Homeowner’s Associations (HOA’s) can get a bad rap, but there are many reasons why you want and need an HOA in your community. Let’s make a case for the many benefits of an HOA that make your life better as a resident.
A Homeowner’s Association (HOA) is a governing body over a community of residents that regulates the agreed upon do’s and don’ts. Initially, the HOA is typically run by the builder or developer. However, once the subdivision has been sold to residents, ownership is taken over by members of the community. The previous owners (the developer or builder) elect a board (homeowners from the community) to become the new HOA managers.
The main purpose of the HOA is to provide a community environment for residents to enjoy. This plays out a variety of ways, but the goal is for homeowners to experience a well-maintained and consistent community.
Throughout Baton Rouge, HOA’s have grown to become a standard practice for maintaining and creating higher quality of life for residents. Many of the communities you know and love such as University Club, Santa Maria, Rouzan, and all of our Bardwell communities are managed by HOAs. These communities have seen the value and ease that HOAs have to offer and are taking advantage of the many benefits.
On a base level, the HOA will manage all community amenities such as ponds, sidewalks, street signage or entrances, community spaces such as pools, parks, and gardens. This produces a well-maintained, beautiful and luxurious community environment. But there are many pros expanding far beyond community management.
An HOA may facilitate community engagement by planning events or activities like family fun days, mixers, or farmers markets which provide built-in opportunities to get to know your neighbors and build friendships. However, the HOA also serves the role of handling disputes or regulations so that you don’t have to. “HOA’s help bring homeowners together when they don’t have to police each other”, says Scott Bardwell. If you have a neighbor that gets a wild hair to build something outside of regulation, you don’t have to confront your neighbor or spend your days wincing at a distasteful structure for years to come. You can report any behavior or activity that is outside of community standards and let your HOA handle the rest. Avoid awkward social encounters and enjoy your neighbors instead.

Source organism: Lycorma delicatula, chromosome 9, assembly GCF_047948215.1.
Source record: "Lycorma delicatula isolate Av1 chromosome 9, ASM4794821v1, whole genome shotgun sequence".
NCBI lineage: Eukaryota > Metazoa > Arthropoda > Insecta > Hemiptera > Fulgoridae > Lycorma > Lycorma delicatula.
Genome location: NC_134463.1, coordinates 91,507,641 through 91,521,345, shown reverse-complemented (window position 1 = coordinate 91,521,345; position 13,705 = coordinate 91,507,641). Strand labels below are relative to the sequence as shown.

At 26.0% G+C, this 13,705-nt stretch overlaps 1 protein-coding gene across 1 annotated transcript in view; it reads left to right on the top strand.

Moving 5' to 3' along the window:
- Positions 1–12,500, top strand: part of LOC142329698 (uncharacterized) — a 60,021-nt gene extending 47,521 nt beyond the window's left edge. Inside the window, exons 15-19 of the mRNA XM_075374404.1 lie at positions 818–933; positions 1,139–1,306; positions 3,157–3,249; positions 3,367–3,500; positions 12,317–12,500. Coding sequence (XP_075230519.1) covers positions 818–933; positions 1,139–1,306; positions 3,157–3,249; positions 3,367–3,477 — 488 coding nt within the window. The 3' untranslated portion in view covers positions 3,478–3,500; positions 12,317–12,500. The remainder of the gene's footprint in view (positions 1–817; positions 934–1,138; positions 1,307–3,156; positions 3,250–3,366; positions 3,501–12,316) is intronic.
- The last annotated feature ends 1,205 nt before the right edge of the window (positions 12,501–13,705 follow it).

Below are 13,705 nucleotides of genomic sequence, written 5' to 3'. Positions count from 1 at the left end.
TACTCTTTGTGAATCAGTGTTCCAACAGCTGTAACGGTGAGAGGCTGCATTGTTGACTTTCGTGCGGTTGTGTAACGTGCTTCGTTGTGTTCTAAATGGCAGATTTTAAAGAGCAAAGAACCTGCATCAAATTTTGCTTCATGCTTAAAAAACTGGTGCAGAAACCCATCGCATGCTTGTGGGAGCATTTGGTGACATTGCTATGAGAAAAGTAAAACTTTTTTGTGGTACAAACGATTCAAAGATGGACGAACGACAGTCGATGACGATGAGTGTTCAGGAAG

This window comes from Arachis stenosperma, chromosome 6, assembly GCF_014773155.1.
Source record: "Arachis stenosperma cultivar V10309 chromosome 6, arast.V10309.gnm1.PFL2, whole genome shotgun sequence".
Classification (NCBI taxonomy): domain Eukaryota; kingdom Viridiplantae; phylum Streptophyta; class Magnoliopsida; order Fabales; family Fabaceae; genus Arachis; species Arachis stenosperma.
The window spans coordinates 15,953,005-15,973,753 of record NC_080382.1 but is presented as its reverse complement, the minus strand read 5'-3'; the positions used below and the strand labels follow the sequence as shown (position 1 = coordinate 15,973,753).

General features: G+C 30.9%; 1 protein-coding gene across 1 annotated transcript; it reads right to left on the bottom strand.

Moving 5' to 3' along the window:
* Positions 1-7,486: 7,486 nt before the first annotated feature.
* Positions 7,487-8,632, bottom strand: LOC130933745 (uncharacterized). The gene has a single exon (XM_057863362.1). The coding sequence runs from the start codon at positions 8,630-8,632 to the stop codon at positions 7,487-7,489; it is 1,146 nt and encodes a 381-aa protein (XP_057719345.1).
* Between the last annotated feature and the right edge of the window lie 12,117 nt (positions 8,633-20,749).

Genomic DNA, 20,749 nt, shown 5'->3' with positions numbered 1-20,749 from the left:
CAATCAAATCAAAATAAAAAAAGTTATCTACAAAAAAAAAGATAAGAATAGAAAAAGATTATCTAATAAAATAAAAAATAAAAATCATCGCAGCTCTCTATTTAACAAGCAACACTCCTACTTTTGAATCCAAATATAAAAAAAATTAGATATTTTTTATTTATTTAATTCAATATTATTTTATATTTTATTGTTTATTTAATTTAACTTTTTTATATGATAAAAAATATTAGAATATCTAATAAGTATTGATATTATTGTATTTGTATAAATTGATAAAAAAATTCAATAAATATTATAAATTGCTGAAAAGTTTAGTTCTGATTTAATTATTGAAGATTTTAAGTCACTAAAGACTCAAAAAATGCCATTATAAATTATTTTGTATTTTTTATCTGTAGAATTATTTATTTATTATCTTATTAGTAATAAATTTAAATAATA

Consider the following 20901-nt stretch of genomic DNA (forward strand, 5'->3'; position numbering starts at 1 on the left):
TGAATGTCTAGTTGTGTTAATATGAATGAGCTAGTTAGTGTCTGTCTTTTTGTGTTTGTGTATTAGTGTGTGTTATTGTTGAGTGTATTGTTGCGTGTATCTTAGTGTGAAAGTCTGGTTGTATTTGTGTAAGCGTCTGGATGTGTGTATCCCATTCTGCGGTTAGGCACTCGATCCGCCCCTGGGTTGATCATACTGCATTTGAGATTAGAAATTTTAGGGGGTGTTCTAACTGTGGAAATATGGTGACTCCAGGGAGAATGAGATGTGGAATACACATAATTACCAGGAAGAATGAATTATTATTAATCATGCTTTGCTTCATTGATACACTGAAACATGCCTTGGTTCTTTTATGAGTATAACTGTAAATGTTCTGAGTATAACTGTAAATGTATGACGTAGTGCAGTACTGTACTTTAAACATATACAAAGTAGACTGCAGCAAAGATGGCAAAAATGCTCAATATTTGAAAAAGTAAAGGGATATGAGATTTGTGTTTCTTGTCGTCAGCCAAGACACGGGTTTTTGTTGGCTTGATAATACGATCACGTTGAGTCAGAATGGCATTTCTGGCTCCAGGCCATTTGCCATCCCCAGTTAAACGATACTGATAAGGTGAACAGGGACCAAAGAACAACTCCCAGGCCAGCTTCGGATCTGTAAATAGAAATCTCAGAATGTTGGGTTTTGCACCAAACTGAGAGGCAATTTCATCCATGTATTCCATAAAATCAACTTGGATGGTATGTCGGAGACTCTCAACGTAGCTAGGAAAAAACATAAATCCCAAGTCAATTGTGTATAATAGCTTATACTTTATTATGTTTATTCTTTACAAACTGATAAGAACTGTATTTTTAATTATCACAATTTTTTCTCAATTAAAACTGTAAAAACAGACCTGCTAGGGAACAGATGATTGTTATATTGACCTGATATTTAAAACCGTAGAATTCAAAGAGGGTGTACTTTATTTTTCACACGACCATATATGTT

An HOA takes the guess work out of what will happen with neighbors or community amenities. You can expect that all homes built or remodeled will live up to the same standard, trust that shared spaces will be maintained, and rest easy knowing that the community is considering shared responsibilities such as safety, behavior management, and other decisions that affect you and those around you. Without an HOA, there is inconsistency in the condition of the homes and surrounding area in the community. Different standards and opinions can come into play. However, with an HOA you can have confidence. Consistent rules, regulation and maintenance helps promote stability. Life is simpler because the HOA handles things so you don’t have to.
Consistency produces value over time. The market price of your home will be secure in a well-maintained community. Not only can you know what to expect, but others can be confident in the community as well. A track record of healthy HOA involvement produces higher long term resale value. Additionally, regular upkeep helps with longevity. Think of your home like you think of your car. The better you take care of it over time, the longer it will run. Regular upkeep of the home and community means less risk and built-up maintenance later.
HOA’s can be different based on the community. But there are some things you should be able to evaluate prior to buying in a community.
A healthy HOA is balanced! As a buyer, look at the track record of the HOA by looking into the developer of the community (a good developer usually means a good HOA is in place), as well as an HOA president that demonstrates both servant leadership as well as business experience. Good HOA leadership is democratic and community-minded.
Additionally, look to the community itself. Does it appear well-maintained? The community regulations and final plat are public documents that you can request. Ask to see the rules to see if the HOA values align with your own. Your realtor should be able to provide you with a list of the amenities and services for that specific community, so you know what your HOA dues go toward.
Finally, evaluate the financial health of the HOA. Ask if they have money saved and a good budget. This is to protect you from future costs as a resident in the community and build trust in the self-governance of the HOA and community. Healthy HOA’s are transparent about where money is going and use dues wisely.
We hope this has helped demonstrate the benefits and value that an HOA can add to you as a homeowner. Bardwell works diligently to find the right balance for healthy and productive homeowners associations in our communities. For questions about community regulations or HOA structures, feel free to contact us. We hope your Homeowner’s Associations make life more enriched and enjoyable in your community!